4. I've been painting my own crankbaits using Createx Paint (transparent white as primer coat) and DN-S81 as a clear coat and have noticed that as I'm fishing them and as the finish chips off from hit rocks or whatever that the original color show through. What I mean is the primer coat I put on and all comes off as the finish but the original color does not. How do I solve this? Should I clear coat after I prime the bait? Is there a way to completely remove the original color? Thanks for the help! What a great site.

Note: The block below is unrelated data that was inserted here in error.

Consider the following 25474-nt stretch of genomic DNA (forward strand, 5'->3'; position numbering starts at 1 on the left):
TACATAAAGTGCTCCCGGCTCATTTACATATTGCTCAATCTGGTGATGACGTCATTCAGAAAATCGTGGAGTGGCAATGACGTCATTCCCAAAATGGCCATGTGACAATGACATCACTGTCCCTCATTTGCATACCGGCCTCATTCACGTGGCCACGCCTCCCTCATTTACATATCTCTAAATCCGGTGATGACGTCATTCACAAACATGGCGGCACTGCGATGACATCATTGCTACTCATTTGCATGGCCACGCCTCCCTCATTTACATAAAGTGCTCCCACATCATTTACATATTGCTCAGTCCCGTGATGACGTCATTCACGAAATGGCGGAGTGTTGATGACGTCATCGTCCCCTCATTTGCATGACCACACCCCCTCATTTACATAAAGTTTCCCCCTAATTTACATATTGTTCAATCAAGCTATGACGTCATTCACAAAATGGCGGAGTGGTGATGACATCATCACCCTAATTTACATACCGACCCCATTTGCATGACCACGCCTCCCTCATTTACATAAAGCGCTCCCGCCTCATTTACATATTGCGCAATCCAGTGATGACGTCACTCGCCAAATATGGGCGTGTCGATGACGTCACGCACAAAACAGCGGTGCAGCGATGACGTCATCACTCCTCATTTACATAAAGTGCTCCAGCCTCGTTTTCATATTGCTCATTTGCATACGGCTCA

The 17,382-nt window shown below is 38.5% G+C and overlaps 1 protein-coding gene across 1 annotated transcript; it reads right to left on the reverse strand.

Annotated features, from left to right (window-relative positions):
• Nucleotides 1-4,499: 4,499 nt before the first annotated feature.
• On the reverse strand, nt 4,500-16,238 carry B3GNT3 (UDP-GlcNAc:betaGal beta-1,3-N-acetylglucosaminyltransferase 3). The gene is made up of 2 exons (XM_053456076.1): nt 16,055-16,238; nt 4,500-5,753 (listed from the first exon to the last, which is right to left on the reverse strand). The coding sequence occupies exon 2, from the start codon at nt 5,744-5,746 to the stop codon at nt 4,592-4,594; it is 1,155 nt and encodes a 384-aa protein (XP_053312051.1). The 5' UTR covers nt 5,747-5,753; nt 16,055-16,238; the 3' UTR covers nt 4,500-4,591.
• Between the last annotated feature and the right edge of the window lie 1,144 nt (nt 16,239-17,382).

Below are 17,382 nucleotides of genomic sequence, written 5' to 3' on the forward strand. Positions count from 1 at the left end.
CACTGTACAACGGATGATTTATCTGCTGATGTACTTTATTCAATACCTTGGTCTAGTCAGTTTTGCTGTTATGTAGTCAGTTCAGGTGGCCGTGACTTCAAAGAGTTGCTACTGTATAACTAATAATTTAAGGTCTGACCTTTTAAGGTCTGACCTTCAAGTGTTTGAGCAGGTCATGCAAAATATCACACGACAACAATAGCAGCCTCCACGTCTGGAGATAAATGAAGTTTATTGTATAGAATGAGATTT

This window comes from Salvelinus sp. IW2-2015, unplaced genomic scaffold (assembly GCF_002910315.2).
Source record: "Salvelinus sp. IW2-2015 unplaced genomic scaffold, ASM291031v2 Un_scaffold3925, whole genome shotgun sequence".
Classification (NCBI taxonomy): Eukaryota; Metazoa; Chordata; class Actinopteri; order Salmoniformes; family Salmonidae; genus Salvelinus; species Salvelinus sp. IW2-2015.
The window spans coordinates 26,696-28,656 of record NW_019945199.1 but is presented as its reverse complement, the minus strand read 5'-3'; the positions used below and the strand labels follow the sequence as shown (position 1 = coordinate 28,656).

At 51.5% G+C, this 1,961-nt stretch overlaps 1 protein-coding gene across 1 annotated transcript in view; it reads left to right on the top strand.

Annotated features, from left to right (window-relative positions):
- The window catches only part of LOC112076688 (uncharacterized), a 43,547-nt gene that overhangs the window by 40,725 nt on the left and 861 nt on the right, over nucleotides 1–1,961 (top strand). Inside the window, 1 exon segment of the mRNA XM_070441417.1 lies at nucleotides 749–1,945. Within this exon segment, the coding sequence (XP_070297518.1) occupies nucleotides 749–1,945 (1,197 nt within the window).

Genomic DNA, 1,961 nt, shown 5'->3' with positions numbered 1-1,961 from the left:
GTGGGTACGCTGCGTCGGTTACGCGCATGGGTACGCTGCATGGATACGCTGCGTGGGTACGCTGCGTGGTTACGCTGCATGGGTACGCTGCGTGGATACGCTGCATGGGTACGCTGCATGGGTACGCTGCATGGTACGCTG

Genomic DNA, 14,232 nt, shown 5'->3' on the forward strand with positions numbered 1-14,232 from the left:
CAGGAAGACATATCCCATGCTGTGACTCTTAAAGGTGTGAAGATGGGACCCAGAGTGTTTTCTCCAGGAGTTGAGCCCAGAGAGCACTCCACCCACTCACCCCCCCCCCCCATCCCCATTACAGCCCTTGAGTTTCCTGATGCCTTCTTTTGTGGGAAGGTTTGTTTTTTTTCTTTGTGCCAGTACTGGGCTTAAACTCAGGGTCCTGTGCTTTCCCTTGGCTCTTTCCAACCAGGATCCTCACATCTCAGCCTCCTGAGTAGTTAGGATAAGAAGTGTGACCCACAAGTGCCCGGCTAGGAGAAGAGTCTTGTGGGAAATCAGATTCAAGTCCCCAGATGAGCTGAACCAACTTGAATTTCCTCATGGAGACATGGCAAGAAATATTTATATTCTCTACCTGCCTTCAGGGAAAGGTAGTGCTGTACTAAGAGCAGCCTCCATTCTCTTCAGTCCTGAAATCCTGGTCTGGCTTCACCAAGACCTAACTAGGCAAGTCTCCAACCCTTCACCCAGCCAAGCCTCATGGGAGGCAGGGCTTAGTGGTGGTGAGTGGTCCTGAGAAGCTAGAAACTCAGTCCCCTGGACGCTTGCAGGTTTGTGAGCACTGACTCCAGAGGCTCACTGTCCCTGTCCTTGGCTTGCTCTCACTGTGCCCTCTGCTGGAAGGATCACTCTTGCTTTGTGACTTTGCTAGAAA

5. hey guys its been a while sense I've posted here. i am trying to design a new type of crank, at least i don't believe its been made before, i have looked and haven't found anything on the net. anyway, its made from soft plastic. the problem i am having is that i can't get the bait to track straight before it rolls and blows out. a thought came to me last night in bed (when i do my best thinking!!!) that the force and pressure on the lip is probably causing the plastic to actually move, there for changing the angle of attack of the lip, and THAT could be way the bait rolls and blows out. i did see a thread here (sorry i can't remember who posted it or when) of a guy that made a lip that looked more like a half moon, and extended well to the sides. he reported to have good results, but of course that was a hard bait. do any of you MASTERS OF THE CRANK, have any ideas on how i can correct this problem? the original design is for thrusher shark fishing. however my test baits are smaller. also my lip building skills are not, well, great! i've only made two! so i also think that those could be a big problem as well. my lips don't come out perfectly symmetrical . although i can work on that. any help you guys can provide or insights would be great!